[Beowulf] Clusters just got more important - AMD's roadmap

Vincent Diepeveen DIEP at xs4all.nl
Fri Feb 3 21:09:53 PST 2012

On Feb 4, 2012, at 5:09 AM, Mark Hahn wrote:

>> http://www.anandtech.com/show/5503/understanding-amds-roadmap-new-
>> direction/2
>> AMD's new roadmap basically says they stop high performance CPU
>> development.
> well, they won't pursue P4-netburst-ish damn-the-torpedoes style
> "high" _desktop_ performance.  their server roadmap is pretty  
> solid, though they've dropped the 10/20c chips.  (which might not  
> have made sense in terms of power envelope.  or, for that matter,  
> the fact that even cache-friendly code probably wants more than 2  
> memory channels for 10 cores...)
> I think AMD is absolutely right: the market is for mobile devices,
> for power-efficient servers, and for media-intensive desktops.
>> GPU line will continue
>> also inside cpu's integrated. Total monopoly for intel for
>> applications needing CPU's as it seems.
> you seem to have missed AMD's main point, which HSA: the concept of  
> pushing x86 and GPU together to enable something higher-performing.
> it's not a crazy idea, though pretty ambitious.
>> That might that companies that need some more CPU crunching no longer
>> can build cheap 4 socket
> 4s is still on the roadmap; I don't see why you'd expect it to  
> disappear.
> it costs them very little to support, and does serve a modest market.

AMD is moving to 28 nm years after intel has reached 22 nm.

So anything that has to perform it's over of course.
Add to that we see how Indian engineering works - using 2 billion  
transistors for
something intel did do 3 years earlier in the same proces
technology using far under 1 billion.

The mobile market is very competative with many players. Not just  
intel and AMD. Price matters a lot there.
Intel when having same quality engineers would easily beat AMD there.  
22 nm versus 28 nm. It's not a contest.
It's game over normally spoken. Yet for mobile market a lot is  
possible it's a competative market.

As for 4 socket servers - their roadmap basically shows the same  
cpu's like they have now. They can clock it maybe
a tad higher win 1% here, win 1% there. That's about it.

So AMD doesn't compete on number of cores. So they can't be on par  
with intel 2 socket machines basically
if this roadmap presents reality.

Basically AMD just mastered 32 nm, 3 years after intel released cpu's  
for it. Just in order to get bulldozer on par with i7-965
from years ago, if we speak about integers, they needed to have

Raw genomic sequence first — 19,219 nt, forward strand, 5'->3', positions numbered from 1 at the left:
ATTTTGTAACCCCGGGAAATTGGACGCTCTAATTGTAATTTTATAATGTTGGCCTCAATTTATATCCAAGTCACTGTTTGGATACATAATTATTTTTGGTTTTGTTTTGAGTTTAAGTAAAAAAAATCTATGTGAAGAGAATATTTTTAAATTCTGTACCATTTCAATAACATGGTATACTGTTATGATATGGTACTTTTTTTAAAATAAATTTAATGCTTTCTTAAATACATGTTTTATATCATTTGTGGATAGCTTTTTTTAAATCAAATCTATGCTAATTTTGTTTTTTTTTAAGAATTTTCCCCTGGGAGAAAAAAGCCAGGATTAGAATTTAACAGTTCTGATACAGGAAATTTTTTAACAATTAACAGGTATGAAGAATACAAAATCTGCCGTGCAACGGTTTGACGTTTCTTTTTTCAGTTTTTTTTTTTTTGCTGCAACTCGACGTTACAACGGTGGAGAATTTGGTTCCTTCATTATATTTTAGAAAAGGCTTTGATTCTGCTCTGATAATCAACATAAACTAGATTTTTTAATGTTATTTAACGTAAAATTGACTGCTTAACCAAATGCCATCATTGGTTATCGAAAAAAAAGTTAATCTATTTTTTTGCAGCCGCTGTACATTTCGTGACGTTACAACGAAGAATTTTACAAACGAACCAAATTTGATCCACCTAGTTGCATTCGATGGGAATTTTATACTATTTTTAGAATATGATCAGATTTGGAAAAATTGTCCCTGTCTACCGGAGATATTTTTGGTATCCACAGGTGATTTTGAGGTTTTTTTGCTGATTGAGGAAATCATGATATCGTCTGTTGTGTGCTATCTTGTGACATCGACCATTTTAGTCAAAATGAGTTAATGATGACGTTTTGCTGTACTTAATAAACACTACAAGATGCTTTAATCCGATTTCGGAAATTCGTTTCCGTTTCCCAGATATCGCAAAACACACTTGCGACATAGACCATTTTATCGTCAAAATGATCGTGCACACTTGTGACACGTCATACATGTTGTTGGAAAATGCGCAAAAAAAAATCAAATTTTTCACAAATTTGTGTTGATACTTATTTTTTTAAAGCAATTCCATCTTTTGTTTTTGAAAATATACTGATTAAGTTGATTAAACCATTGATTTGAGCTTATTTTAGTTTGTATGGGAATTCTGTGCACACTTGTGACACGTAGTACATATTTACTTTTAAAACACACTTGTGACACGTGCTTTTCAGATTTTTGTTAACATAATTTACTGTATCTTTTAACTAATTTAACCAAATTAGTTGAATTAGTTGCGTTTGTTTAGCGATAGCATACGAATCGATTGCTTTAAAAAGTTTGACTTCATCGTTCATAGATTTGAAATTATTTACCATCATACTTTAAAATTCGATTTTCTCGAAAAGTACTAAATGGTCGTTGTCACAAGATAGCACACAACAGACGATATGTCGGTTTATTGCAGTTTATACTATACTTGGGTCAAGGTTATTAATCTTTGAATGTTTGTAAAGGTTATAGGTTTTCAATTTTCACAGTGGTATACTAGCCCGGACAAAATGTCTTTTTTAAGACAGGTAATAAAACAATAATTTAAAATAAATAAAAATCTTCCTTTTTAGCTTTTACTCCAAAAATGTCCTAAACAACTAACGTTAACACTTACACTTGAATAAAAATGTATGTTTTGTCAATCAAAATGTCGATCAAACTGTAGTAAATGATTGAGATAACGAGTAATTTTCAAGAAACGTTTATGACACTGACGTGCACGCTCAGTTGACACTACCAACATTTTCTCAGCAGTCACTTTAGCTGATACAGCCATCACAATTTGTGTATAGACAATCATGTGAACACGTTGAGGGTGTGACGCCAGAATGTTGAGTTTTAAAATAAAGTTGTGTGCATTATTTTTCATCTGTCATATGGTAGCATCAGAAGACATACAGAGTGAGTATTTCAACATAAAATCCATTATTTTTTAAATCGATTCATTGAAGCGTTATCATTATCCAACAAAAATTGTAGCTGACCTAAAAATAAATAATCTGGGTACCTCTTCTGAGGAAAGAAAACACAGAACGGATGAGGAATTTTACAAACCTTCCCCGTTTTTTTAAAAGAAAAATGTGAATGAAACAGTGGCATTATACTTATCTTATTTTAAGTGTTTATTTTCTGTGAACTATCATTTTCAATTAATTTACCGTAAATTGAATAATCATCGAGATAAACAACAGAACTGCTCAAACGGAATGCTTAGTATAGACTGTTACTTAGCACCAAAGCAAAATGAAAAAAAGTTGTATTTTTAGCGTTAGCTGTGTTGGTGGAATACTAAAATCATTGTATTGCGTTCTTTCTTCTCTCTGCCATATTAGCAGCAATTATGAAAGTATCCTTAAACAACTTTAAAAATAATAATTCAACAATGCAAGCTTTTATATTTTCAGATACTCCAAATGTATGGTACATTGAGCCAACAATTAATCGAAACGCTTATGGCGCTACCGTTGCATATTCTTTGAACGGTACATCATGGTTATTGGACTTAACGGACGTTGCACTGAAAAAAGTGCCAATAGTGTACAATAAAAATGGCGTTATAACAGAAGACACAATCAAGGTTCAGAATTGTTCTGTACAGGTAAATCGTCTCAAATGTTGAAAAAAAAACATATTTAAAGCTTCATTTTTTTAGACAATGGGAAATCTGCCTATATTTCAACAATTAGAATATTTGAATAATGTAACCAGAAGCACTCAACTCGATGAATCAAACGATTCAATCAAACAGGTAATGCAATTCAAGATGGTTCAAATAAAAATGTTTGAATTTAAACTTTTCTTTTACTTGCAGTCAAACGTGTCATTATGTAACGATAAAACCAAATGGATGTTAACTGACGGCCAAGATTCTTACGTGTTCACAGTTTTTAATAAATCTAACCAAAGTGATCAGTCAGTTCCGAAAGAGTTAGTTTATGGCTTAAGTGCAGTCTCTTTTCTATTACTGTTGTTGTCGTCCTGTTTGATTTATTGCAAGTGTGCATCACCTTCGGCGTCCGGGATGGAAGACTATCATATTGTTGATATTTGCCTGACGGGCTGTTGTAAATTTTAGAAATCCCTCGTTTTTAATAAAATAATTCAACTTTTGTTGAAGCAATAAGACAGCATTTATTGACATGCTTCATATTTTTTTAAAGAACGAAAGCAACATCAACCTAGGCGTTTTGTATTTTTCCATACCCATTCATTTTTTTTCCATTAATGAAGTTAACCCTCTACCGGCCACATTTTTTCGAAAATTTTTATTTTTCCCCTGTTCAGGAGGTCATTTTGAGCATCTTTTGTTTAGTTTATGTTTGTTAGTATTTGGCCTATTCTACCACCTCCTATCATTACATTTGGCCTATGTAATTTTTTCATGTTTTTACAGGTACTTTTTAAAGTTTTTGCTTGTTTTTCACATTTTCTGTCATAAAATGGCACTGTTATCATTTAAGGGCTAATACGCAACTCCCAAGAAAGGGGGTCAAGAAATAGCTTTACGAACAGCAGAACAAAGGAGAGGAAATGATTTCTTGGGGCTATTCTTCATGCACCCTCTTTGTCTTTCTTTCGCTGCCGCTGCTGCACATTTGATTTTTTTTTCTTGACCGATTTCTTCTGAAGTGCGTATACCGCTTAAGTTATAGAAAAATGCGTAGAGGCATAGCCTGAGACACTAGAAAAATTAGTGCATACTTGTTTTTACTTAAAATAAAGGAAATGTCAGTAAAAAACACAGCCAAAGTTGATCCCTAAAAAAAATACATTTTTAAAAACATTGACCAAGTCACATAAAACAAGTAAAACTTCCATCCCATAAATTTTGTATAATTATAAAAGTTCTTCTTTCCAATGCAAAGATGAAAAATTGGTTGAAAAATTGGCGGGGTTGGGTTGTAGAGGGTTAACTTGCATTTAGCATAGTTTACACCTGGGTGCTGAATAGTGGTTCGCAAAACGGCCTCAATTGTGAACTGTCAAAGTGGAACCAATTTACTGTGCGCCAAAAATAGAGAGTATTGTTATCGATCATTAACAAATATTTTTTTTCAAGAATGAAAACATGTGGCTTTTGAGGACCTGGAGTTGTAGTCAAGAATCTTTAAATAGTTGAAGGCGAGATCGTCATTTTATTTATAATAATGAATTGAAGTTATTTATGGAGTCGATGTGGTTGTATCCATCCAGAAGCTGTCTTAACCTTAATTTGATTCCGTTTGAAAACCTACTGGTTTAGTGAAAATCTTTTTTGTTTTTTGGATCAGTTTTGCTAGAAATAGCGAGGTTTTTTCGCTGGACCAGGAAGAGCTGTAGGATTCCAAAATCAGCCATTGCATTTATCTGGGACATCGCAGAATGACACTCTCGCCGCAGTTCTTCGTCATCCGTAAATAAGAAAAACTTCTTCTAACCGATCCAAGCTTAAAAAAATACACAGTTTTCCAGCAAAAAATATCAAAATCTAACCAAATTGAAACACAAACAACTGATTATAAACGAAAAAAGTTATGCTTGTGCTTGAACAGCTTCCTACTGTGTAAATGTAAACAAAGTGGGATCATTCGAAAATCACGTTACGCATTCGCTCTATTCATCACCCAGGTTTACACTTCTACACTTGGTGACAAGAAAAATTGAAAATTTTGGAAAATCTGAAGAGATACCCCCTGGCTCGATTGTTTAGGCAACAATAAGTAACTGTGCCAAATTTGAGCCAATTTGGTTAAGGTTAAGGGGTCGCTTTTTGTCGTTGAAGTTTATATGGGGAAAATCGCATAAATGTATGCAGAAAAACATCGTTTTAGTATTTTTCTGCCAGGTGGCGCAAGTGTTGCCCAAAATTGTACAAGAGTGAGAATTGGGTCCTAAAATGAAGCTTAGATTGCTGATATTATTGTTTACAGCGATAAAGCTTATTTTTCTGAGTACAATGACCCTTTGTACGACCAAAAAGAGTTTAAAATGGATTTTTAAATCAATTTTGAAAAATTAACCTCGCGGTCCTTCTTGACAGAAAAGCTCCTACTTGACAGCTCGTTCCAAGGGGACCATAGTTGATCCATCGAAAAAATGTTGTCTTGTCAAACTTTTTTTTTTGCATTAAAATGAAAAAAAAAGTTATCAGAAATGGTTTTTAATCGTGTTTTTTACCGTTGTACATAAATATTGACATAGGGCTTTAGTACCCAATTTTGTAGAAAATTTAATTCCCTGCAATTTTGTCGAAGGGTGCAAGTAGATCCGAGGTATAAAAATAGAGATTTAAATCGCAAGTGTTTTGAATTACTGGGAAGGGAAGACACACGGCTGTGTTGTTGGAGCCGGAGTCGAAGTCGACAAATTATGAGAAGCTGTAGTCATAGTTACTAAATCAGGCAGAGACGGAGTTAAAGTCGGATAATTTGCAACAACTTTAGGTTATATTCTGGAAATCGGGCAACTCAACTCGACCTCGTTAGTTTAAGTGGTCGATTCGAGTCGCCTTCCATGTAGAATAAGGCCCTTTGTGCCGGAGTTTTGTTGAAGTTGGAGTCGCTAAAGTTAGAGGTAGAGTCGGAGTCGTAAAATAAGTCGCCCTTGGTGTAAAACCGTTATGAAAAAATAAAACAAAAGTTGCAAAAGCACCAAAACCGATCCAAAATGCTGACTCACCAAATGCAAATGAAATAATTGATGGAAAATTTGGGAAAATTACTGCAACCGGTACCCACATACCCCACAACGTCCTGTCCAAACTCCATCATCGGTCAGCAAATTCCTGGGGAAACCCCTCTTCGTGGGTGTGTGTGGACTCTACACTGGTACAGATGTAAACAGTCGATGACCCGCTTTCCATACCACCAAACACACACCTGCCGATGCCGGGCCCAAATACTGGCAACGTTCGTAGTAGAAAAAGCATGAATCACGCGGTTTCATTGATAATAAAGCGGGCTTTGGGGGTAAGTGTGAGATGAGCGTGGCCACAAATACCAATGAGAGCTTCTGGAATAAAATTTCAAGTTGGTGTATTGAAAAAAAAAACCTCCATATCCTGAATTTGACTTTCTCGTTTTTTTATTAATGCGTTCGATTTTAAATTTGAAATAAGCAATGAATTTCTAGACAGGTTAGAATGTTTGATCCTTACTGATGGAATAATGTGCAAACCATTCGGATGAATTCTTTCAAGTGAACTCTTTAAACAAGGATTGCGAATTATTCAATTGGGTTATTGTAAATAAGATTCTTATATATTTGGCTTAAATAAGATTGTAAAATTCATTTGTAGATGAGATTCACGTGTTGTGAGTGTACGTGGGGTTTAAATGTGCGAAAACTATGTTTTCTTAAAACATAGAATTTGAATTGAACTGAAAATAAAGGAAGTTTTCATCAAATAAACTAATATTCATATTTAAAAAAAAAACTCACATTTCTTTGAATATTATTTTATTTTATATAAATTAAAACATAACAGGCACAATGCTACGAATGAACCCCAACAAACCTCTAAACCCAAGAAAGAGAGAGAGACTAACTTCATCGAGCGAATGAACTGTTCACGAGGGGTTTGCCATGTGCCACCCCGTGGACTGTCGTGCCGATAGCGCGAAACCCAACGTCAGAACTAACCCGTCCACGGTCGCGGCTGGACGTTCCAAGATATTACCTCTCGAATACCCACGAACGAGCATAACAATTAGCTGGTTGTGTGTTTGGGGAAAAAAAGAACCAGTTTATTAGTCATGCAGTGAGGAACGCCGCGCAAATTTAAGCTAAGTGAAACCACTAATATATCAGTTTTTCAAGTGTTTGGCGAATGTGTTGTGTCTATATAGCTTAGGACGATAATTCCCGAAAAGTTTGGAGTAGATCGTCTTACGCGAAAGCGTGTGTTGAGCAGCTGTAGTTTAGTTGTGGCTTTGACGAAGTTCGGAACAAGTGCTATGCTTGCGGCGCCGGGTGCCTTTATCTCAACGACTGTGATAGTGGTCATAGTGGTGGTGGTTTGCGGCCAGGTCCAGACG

bulldozer consume A LOT more power.

If their new design team is so bad in producing equipment that can  
use little power, how do you guess they can compete
in an older proces technology against matured intel 22 nm products in  
the 'highend' mobile market?

CPU wise they're total history. Moving your R&D to 3d world has  
become a total disaster for AMD.

It's that their gpu line is doing well, but let's ask around a bit -  
how many run gpgpu on AMD gpu's in opencl?
They're not supporting their opencl very well, to say polite. I can  
give examples if you're interested.

Yet most important point to make there is that one of the biggest  
competative aspects of AMD was getting a lot of CPU cores
for a cheap price. Those days are definitely over.

I don't see how their design team even remotely has any clue about  
building low power products the coming years,
if we see the massive mess ups. Basically AMD has 1 great chip from a  
few years ago still playing in the market place,
if we speak about the cpu division.

It won't be long until everyone has forgotten about that as well.

As for crunching,which is what most people do on this list, the AMD  
cpu's aren't interesting anymore.

Sure their GPU's are for the floating point guys (not for integers as  
they support opencl not very well - so not all hardware instructions,
some crucial ones - are available in openCL of that gpu, which is a  
major reason to choose for Nvidia if you have to do integer crunching).

But one very big division called CPU sales, forget it. They have a  
big problem.

Seems they get some sort of Asian company now if we also study the  
code names very well, which just can deliver crap cpu's for a cheap  
cpu's eating too much power for western standards.

Forget low power design in India - wont' happen.

>> So this means that clustering is only cheap choice then.
> clustering has always been the cheap solution.  hence this list!

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